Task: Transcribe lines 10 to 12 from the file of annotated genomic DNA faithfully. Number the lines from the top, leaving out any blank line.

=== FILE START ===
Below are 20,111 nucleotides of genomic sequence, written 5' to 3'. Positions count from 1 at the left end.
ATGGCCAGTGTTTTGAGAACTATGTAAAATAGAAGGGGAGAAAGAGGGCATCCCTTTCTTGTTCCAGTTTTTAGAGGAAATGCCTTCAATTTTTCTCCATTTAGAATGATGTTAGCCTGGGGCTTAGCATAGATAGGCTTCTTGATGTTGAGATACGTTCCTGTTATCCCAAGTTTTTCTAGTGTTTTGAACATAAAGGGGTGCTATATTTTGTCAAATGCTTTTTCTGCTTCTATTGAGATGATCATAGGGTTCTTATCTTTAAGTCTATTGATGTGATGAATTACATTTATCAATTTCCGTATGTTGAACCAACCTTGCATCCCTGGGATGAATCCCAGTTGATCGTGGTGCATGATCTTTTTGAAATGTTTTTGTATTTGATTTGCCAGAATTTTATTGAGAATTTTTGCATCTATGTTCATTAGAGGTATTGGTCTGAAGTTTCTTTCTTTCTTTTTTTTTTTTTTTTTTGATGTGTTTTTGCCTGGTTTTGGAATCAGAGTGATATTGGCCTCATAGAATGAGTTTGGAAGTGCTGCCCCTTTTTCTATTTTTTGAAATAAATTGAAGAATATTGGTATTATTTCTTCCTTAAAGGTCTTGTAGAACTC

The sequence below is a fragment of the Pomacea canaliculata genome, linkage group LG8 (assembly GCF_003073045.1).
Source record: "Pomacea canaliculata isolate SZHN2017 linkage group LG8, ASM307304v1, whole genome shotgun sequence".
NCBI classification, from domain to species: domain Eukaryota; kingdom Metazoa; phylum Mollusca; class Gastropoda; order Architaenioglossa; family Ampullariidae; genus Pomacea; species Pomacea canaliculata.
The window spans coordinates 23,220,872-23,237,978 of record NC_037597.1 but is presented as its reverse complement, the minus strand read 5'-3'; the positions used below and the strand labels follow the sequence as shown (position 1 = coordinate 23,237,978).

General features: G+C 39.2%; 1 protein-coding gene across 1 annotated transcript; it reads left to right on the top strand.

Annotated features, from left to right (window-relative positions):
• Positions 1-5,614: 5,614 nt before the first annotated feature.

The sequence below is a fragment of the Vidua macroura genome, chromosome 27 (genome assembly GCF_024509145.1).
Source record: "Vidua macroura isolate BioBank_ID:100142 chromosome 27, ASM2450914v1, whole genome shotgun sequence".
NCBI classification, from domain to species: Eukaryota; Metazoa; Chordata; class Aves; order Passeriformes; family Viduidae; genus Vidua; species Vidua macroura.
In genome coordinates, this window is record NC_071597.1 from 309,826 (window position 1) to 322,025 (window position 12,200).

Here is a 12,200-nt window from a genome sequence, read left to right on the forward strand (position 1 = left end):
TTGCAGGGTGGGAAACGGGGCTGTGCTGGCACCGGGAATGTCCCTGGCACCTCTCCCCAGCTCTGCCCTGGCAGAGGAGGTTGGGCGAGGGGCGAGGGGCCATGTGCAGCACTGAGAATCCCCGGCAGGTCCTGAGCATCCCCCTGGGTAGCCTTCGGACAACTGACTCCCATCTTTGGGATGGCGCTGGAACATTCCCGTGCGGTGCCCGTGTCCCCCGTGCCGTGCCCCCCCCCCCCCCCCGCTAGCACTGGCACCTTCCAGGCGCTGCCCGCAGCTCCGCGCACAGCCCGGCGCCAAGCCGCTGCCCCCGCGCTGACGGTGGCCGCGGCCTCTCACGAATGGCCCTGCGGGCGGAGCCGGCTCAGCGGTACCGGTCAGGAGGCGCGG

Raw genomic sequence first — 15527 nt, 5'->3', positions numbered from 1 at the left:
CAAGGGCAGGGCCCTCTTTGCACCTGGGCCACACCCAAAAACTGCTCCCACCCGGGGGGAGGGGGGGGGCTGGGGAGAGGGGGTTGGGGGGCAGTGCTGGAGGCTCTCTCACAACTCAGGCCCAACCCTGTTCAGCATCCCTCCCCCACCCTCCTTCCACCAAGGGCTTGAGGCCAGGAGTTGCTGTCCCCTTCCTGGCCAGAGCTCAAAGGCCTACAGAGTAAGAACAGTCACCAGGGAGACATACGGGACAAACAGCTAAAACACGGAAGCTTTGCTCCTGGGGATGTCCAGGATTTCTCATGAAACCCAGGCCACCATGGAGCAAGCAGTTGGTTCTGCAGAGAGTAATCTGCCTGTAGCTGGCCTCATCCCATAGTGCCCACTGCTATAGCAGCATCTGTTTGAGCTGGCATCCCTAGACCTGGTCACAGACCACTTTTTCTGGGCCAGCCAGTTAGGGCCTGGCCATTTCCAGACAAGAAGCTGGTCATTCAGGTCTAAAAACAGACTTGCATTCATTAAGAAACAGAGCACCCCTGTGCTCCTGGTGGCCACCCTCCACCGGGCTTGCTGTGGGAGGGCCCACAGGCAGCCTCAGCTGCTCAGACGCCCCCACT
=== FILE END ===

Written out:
The sequence below is a fragment of the Vidua macroura genome, chromosome 27 (genome assembly GCF_024509145.1).
Source record: "Vidua macroura isolate BioBank_ID:100142 chromosome 27, ASM2450914v1, whole genome shotgun sequence".
NCBI classification, from domain to species: Eukaryota; Metazoa; Chordata; class Aves; order Passeriformes; family Viduidae; genus Vidua; species Vidua macroura.